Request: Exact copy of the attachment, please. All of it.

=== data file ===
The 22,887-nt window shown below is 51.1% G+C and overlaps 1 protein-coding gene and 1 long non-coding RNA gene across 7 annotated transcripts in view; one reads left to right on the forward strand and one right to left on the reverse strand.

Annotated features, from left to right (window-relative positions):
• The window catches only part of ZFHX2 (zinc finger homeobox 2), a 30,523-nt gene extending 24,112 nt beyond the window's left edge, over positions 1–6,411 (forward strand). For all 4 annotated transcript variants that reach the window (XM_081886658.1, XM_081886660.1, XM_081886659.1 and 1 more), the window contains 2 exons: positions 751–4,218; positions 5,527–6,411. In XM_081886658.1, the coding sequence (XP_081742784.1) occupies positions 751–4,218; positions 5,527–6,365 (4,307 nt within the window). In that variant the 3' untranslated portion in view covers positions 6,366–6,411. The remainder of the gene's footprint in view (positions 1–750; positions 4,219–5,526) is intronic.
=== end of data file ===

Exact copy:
The 22,887-nt window shown below is 51.1% G+C and overlaps 1 protein-coding gene and 1 long non-coding RNA gene across 7 annotated transcripts in view; one reads left to right on the forward strand and one right to left on the reverse strand.

Annotated features, from left to right (window-relative positions):
• The window catches only part of ZFHX2 (zinc finger homeobox 2), a 30,523-nt gene extending 24,112 nt beyond the window's left edge, over positions 1–6,411 (forward strand). For all 4 annotated transcript variants that reach the window (XM_081886658.1, XM_081886660.1, XM_081886659.1 and 1 more), the window contains 2 exons: positions 751–4,218; positions 5,527–6,411. In XM_081886658.1, the coding sequence (XP_081742784.1) occupies positions 751–4,218; positions 5,527–6,365 (4,307 nt within the window). In that variant the 3' untranslated portion in view covers positions 6,366–6,411. The remainder of the gene's footprint in view (positions 1–750; positions 4,219–5,526) is intronic.